Social class and inequality in the UK -- an introduction
It is important to note that sociologists think of social class in a more technical way than do most people in Britain. Social class for most people is still a matter of judgement of the worth or social standing of an individual or group. The judgements often on ranking somebody according to their clothes, appearance, accent, jewellry, body size or manners. In commonsense terms, these judgements often involve embarrassment or guilt, so that when sociologists refer to 'working class leisure pursuits', students often feel uncomfortable, or imagine that their particular interests are being judged as inferior. In fact, what we often mean is that certain leisure pursuits are engaged in predominantly by members of a particular social or economic group. Similarly, matters of clothing or appearance are probably fairly changeable, so that students can sometimes judge that dividing people by social class is out of date. However, on sociological criteria, this may not be the case.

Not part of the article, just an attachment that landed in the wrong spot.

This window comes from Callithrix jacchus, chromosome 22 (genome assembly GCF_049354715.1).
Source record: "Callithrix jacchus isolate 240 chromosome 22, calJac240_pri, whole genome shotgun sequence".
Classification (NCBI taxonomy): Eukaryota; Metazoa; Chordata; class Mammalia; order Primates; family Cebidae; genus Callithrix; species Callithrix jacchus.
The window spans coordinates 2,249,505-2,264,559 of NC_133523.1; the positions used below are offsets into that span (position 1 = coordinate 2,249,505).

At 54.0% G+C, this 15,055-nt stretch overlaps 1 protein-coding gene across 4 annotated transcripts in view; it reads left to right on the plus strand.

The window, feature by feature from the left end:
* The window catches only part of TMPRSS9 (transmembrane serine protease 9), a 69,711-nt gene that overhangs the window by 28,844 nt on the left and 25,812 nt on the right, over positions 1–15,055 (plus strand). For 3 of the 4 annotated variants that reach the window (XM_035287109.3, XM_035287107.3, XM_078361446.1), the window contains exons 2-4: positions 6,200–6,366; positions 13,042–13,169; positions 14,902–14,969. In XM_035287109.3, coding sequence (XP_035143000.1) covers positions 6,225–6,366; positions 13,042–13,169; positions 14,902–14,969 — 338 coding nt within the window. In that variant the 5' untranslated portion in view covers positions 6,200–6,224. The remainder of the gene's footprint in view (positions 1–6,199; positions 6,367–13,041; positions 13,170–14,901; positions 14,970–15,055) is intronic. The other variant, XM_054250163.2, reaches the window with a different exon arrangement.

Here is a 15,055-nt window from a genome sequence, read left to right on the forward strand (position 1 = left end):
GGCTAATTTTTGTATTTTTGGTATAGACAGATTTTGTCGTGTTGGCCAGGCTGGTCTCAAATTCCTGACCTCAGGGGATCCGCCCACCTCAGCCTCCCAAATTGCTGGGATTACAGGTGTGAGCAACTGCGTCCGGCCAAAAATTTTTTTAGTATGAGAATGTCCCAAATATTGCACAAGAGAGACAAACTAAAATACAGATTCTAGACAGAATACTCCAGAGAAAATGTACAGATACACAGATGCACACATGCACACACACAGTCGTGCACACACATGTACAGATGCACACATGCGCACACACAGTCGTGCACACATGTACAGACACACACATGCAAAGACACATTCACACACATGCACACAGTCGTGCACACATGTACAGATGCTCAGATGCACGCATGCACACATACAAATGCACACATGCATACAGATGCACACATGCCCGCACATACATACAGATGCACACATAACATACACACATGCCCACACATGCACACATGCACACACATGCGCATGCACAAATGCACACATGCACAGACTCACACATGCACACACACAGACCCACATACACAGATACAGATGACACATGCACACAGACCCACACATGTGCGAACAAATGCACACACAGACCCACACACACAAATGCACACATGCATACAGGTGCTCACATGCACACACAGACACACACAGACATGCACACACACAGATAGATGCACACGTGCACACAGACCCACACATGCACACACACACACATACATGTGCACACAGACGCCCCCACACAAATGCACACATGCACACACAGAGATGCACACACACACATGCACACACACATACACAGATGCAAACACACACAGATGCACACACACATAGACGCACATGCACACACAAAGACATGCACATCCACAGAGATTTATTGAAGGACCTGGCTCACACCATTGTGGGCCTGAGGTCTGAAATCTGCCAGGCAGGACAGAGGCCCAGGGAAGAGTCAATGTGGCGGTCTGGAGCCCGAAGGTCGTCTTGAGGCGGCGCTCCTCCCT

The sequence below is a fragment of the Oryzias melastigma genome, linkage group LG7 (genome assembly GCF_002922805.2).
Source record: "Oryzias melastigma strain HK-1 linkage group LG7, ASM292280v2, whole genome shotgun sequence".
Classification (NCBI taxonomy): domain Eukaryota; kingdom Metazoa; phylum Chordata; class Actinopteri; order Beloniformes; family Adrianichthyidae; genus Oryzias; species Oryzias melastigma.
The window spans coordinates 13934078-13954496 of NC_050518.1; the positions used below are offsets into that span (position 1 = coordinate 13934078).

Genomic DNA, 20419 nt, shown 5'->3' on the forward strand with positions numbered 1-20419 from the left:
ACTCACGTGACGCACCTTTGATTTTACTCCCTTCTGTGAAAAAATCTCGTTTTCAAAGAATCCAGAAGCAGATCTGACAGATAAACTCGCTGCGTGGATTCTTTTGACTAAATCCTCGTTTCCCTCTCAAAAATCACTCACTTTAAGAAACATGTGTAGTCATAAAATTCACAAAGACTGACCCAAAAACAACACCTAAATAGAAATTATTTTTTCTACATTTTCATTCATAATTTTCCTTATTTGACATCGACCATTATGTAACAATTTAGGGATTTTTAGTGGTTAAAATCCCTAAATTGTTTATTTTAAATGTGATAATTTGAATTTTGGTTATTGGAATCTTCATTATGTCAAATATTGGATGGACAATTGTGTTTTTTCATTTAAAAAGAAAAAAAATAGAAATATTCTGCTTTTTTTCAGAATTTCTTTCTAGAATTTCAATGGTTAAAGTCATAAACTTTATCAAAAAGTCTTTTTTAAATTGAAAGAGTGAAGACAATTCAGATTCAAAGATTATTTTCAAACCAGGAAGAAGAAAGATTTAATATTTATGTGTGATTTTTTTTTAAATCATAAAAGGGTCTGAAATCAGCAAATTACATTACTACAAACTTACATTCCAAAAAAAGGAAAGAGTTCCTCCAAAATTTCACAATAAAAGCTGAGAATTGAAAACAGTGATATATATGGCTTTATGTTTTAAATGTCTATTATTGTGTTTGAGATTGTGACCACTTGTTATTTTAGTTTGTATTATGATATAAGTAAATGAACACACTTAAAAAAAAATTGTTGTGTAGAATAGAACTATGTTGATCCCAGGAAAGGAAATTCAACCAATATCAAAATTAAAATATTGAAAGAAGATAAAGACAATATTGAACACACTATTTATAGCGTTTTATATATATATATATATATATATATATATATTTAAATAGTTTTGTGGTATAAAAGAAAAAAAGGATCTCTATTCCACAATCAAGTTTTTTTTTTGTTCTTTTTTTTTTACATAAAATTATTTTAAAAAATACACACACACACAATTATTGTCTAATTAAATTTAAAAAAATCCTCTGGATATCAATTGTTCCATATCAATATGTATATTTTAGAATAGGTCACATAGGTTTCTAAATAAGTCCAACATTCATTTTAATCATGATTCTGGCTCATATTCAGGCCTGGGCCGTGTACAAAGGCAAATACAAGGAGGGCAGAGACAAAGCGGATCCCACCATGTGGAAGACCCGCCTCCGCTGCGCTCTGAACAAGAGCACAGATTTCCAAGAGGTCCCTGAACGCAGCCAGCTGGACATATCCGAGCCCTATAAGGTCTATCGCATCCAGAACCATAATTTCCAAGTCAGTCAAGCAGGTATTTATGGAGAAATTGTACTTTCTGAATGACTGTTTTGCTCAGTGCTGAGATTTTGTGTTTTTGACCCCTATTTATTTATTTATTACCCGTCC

The usual way in which social class is studied by sociologists, by contrast, involves trying to classify people according to largely economic matters, such as average income or wealth. Sometimes, the data is presented in terms of 'income slices', such as the average wage of the richest 10 per cent of the population, for example. It is more common to use one of these scales based on the main occupation of the head of household. Occupations are a convenient way to assess social class, because they are closely linked to income, and also to power and status. There are a number of classifications of occupations currently in use.
We can start to get our bearings about the position of social classes in Britain by considering some data about economic inequalities. It is important to insist right away that describing inequalities does not necessarily mean we are condemning them or urging political action to do something about them: there may be perfectly sound sociological or political reasons for having an equal incomes or ownership of wealth as we shall see.